This is a simple but interactive visualization I’ve created as part of my investigation of ALPR database disclosures by police departments around the United States. Other visualizations can also be seen here.
I am featured in a story from today’s All Things Considered on National Public Radio (NPR) on the topic of automated license plate reader (ALPR) data. I discuss some of my preliminary data analysis using a few databases received from the Seattle Police Department under state freedom of information law.
Questions Remain About How To Use Data From License Plate Scanners (link to transcript on NPR’s website)
By Martin Kaste
May 27, 2015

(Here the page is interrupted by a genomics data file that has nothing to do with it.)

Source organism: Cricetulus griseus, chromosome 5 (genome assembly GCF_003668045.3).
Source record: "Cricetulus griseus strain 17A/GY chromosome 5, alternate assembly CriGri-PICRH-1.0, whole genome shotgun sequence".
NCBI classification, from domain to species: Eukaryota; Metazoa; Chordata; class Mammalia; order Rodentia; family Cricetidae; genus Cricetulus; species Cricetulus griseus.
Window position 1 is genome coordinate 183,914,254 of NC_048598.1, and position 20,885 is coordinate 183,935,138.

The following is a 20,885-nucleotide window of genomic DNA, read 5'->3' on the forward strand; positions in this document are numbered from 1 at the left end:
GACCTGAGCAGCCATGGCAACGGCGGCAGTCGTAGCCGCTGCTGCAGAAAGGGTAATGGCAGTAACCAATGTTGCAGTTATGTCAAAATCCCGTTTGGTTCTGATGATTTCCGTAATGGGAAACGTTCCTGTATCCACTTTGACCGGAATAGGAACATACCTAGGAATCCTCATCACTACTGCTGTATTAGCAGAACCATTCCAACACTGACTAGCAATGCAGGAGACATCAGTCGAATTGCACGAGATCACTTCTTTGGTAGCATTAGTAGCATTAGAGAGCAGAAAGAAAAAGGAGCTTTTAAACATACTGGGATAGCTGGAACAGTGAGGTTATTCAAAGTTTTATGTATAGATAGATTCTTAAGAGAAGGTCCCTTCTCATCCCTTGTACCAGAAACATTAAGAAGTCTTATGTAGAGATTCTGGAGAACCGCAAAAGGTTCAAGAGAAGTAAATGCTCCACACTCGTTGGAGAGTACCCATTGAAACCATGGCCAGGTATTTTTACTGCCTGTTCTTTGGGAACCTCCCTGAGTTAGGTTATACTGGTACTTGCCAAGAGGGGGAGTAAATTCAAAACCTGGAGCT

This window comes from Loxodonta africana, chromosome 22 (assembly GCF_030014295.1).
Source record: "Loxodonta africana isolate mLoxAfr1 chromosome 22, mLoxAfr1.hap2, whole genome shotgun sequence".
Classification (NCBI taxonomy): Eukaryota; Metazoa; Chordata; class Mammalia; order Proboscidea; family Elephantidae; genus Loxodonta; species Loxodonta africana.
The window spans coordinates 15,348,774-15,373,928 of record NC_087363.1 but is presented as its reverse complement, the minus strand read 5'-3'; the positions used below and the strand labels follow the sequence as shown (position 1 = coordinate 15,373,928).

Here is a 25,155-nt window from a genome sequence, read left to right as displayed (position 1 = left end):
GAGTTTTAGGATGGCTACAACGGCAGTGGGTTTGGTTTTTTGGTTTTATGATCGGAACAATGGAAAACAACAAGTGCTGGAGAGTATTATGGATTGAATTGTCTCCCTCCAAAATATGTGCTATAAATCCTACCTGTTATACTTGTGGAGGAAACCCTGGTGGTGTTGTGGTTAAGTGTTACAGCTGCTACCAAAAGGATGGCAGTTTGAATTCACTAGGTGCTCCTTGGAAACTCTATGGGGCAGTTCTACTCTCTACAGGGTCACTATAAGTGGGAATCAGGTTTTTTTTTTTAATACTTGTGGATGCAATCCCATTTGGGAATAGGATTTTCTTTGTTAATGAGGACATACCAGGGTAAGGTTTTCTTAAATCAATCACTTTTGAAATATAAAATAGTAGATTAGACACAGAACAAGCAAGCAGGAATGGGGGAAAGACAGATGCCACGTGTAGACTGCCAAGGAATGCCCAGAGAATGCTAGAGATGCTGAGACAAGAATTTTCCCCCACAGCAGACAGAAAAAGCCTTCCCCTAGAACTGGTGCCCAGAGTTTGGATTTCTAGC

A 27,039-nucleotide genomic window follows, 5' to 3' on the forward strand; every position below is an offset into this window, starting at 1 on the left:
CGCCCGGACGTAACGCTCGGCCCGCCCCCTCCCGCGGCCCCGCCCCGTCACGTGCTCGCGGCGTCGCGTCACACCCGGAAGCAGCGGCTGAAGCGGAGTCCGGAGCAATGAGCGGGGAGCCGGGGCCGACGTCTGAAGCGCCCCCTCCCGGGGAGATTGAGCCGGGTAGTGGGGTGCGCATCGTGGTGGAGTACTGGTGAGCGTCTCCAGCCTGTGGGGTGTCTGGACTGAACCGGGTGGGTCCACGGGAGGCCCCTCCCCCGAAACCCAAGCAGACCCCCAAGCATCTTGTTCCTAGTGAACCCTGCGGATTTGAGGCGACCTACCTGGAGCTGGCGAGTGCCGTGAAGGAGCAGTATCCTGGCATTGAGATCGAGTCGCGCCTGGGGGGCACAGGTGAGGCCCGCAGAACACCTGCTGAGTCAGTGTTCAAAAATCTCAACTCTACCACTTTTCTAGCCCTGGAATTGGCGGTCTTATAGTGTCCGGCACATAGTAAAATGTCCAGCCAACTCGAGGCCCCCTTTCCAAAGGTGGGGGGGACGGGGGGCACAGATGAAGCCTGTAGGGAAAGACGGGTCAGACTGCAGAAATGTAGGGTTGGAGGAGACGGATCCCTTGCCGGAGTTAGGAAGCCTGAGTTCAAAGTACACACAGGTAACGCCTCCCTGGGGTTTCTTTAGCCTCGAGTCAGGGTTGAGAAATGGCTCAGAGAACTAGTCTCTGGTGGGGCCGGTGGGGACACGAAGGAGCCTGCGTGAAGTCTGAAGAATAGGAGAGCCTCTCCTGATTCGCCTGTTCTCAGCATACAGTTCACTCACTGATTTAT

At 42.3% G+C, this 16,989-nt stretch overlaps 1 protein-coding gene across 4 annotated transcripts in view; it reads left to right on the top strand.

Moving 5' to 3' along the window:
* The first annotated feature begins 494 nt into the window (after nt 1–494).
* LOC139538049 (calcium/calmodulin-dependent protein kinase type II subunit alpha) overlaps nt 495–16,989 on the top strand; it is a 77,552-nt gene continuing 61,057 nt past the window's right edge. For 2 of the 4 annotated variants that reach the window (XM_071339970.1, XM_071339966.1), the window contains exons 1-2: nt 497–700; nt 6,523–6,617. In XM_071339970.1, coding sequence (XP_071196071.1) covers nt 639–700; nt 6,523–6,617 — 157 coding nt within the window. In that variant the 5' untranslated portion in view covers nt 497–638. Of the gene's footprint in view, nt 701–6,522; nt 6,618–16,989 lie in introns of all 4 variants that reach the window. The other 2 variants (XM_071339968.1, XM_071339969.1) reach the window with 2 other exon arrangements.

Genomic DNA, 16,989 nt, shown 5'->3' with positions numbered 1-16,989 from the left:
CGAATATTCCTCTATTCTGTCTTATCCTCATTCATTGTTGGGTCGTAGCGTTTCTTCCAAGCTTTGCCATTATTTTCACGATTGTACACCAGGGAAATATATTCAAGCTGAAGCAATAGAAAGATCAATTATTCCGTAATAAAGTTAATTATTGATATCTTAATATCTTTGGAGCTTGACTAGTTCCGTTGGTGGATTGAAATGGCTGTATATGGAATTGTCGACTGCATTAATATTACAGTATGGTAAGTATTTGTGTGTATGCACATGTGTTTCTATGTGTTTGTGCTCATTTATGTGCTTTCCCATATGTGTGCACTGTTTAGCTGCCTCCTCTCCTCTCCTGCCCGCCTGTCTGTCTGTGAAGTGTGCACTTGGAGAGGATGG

I’ve been busy analyzing a number of automated license plate recognition (ALPR) databases disclosed by the Seattle Police Department. These databases were disclosed under state freedom of information (FOI) law, and I am currently mapping scans of license plates, visualizing scanning patterns, and I hope to publish some additional findings in the near future, in the meantime, here’s a sneak peak at the number of scans by 2010 Census Tract, darker colors mean more scans. Hover your mouse over any tract to see the number of scans that occurred within its boundaries. The database covers scans by the SPD’s PIPs system, which is mounted on Patrol Vehicles that roam the city scanning plates. See the Viz here.